Thai school introduces special bathrooms for trans students
A secondary school in north eastern Thailand has designed a new bathroom for its growing community of transvestites.
The “transvestite toilet”, designated by a human figure split into half man in blue and half female in red, has since been used since class started last month.
“I am so happy about this,” student Vichai Sangsakul told Thailand’s PBS news channel on Tuesday.
“It looks bad going to female restrooms. What would other people think?”
“The Kampang School came up with the idea of the unisex toilet after a survey conducted last term showed that more than 200 of the school’s 2,600 students considered themselves transvestites,” said school director Sitiak Sumontha.
He added that the introduction of the new toilets would help transvestite students to go to the restroom in peace, as going to the female facilities made some other students uncomfortable and using the men’s room often resulted in harassment.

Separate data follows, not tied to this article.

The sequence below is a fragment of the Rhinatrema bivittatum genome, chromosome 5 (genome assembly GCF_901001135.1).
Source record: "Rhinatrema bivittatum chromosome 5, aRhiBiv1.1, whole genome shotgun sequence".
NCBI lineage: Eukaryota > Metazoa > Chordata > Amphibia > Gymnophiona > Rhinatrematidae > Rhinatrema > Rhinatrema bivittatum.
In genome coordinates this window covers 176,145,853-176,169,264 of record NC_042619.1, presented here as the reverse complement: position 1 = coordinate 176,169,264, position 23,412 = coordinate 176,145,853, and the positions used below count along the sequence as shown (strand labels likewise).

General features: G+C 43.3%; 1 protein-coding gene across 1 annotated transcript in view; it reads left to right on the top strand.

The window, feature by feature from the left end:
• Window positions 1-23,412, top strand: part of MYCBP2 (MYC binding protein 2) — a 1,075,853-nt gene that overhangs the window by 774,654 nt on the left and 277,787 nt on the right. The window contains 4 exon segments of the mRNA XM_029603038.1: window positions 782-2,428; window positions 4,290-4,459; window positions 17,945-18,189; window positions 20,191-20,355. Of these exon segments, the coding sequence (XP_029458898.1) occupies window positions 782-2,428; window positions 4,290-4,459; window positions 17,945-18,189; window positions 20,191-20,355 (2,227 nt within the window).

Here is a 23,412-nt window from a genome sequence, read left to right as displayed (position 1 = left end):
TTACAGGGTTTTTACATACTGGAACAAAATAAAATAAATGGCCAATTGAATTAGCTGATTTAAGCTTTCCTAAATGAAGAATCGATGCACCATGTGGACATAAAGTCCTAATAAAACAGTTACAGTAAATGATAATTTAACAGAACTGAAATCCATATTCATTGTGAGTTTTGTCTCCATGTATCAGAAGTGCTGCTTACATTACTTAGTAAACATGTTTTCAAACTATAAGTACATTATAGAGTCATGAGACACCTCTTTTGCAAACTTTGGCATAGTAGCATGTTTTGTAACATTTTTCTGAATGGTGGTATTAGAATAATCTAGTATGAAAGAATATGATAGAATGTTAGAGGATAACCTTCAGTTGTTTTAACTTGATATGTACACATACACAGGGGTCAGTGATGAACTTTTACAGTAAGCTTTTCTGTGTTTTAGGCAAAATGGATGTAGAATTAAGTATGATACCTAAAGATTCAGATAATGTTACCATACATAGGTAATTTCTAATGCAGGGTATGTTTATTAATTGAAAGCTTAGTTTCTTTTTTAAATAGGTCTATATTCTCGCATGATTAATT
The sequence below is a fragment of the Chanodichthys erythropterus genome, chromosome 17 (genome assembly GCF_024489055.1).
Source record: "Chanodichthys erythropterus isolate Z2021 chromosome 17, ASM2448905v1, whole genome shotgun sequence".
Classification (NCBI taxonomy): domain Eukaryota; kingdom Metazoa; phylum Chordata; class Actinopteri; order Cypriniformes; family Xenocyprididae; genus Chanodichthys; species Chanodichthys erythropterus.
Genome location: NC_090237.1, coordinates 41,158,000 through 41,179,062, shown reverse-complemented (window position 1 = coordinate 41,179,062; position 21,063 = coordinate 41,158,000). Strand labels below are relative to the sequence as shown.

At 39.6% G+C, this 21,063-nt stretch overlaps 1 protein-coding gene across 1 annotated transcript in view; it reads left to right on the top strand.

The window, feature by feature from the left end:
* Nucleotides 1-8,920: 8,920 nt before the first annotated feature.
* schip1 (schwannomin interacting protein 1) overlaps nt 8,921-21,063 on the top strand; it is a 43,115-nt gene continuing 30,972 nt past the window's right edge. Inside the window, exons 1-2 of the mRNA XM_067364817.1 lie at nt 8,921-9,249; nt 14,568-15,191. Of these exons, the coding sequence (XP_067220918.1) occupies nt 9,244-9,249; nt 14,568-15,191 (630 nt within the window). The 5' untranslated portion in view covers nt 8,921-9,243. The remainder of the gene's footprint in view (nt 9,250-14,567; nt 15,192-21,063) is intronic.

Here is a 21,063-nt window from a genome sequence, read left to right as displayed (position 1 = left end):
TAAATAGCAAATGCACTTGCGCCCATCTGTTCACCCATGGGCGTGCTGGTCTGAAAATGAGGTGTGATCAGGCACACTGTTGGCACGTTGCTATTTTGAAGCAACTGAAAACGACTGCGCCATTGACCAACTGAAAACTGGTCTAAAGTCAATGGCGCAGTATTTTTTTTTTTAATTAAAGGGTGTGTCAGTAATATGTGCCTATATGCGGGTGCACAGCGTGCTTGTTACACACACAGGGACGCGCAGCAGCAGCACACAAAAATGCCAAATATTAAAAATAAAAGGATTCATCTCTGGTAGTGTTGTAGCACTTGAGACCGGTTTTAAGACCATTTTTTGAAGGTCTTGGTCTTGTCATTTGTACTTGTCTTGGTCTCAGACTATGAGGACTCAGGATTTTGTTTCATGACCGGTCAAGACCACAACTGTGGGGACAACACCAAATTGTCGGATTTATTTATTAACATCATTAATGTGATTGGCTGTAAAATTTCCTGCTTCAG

“They don’t have problems with transvestites but going to the same private area, like a toilet, makes them uneasy,” he told Associated Press.
“The transvestite kids may behave even more effeminately than the girls, do but their anatomy is still like that of a boy.”
Kampang is not Thailand’s first educational institution to set up transvestite washrooms. A technical college in the northern province of Chiang Mai set up a “Pink Lotus Bathroom” for its 15 transvestite students in 2003.
It is not known how many transvestite students there are in Thailand, but Deputy Education Minister Boonlue Prasertsopar recently said the ministry plans to count the number of transvestite university students.
He added that if there was a lot of them in universities and going to the bathroom causes problems, then the ministry would consider building toilets and dormitories for them.
Most rural Thais are conservative in many ways, but the toilet initiative at the school reflects the Thai’s amazing ability of tolerant and support the country’s visible transsexual and transvestite community.
The Buddhist country has always been seen as a liberal country when it comes to LGBT issues. Though the country does not support same-sex unions, the LGBT community is still considered one of the world’s most free and open.
Transvestite actors play key roles in Thai movies and soap operas, and can be seen in department cosmetics counters, popular restaurants, cabaret shows and in the famous red-light district. Thailand also has transgender beauty pageants.